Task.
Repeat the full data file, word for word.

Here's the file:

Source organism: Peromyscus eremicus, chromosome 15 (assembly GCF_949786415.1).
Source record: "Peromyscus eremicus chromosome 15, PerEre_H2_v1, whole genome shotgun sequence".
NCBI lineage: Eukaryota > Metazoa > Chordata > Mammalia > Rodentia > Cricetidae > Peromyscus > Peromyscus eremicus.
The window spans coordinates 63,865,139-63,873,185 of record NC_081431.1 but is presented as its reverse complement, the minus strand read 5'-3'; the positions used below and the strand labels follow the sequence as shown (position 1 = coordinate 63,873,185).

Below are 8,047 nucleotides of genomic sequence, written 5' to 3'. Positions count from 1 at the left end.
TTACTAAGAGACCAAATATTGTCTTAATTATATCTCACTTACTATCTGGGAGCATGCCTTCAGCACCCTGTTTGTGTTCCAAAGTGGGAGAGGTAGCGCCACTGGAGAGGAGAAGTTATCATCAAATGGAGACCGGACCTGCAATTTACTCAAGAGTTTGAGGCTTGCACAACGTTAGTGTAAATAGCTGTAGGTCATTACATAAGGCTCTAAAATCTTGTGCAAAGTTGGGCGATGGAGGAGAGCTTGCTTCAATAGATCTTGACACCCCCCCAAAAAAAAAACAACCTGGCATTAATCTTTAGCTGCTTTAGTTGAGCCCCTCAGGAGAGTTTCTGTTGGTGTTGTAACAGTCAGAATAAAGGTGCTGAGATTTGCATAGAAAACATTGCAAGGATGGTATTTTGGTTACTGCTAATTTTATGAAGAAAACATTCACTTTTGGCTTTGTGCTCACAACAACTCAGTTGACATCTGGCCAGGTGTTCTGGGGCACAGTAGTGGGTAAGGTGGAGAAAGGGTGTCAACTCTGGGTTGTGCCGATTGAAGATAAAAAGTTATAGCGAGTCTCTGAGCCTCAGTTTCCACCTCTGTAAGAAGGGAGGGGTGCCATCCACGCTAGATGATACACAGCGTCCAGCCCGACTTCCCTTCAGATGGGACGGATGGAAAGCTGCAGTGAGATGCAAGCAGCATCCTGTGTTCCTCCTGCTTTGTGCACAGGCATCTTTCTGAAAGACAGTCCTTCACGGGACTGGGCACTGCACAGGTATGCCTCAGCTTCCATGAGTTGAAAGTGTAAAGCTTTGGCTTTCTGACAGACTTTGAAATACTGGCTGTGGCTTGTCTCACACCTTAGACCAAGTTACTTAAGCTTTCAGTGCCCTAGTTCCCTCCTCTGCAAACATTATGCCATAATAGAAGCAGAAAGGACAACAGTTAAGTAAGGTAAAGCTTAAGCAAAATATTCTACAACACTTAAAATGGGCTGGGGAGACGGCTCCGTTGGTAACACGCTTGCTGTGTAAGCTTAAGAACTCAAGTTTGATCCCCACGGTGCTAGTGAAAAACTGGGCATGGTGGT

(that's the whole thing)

Source organism: Peromyscus eremicus, chromosome 15 (assembly GCF_949786415.1).
Source record: "Peromyscus eremicus chromosome 15, PerEre_H2_v1, whole genome shotgun sequence".
NCBI lineage: Eukaryota > Metazoa > Chordata > Mammalia > Rodentia > Cricetidae > Peromyscus > Peromyscus eremicus.
The window spans coordinates 63,865,139-63,873,185 of record NC_081431.1 but is presented as its reverse complement, the minus strand read 5'-3'; the positions used below and the strand labels follow the sequence as shown (position 1 = coordinate 63,873,185).

Below are 8,047 nucleotides of genomic sequence, written 5' to 3'. Positions count from 1 at the left end.
TTACTAAGAGACCAAATATTGTCTTAATTATATCTCACTTACTATCTGGGAGCATGCCTTCAGCACCCTGTTTGTGTTCCAAAGTGGGAGAGGTAGCGCCACTGGAGAGGAGAAGTTATCATCAAATGGAGACCGGACCTGCAATTTACTCAAGAGTTTGAGGCTTGCACAACGTTAGTGTAAATAGCTGTAGGTCATTACATAAGGCTCTAAAATCTTGTGCAAAGTTGGGCGATGGAGGAGAGCTTGCTTCAATAGATCTTGACACCCCCCCAAAAAAAAAACAACCTGGCATTAATCTTTAGCTGCTTTAGTTGAGCCCCTCAGGAGAGTTTCTGTTGGTGTTGTAACAGTCAGAATAAAGGTGCTGAGATTTGCATAGAAAACATTGCAAGGATGGTATTTTGGTTACTGCTAATTTTATGAAGAAAACATTCACTTTTGGCTTTGTGCTCACAACAACTCAGTTGACATCTGGCCAGGTGTTCTGGGGCACAGTAGTGGGTAAGGTGGAGAAAGGGTGTCAACTCTGGGTTGTGCCGATTGAAGATAAAAAGTTATAGCGAGTCTCTGAGCCTCAGTTTCCACCTCTGTAAGAAGGGAGGGGTGCCATCCACGCTAGATGATACACAGCGTCCAGCCCGACTTCCCTTCAGATGGGACGGATGGAAAGCTGCAGTGAGATGCAAGCAGCATCCTGTGTTCCTCCTGCTTTGTGCACAGGCATCTTTCTGAAAGACAGTCCTTCACGGGACTGGGCACTGCACAGGTATGCCTCAGCTTCCATGAGTTGAAAGTGTAAAGCTTTGGCTTTCTGACAGACTTTGAAATACTGGCTGTGGCTTGTCTCACACCTTAGACCAAGTTACTTAAGCTTTCAGTGCCCTAGTTCCCTCCTCTGCAAACATTATGCCATAATAGAAGCAGAAAGGACAACAGTTAAGTAAGGTAAAGCTTAAGCAAAATATTCTACAACACTTAAAATGGGCTGGGGAGACGGCTCCGTTGGTAACACGCTTGCTGTGTAAGCTTAAGAACTCAAGTTTGATCCCCACGGTGCTAGTGAAAAACTGGGCATGGTGGT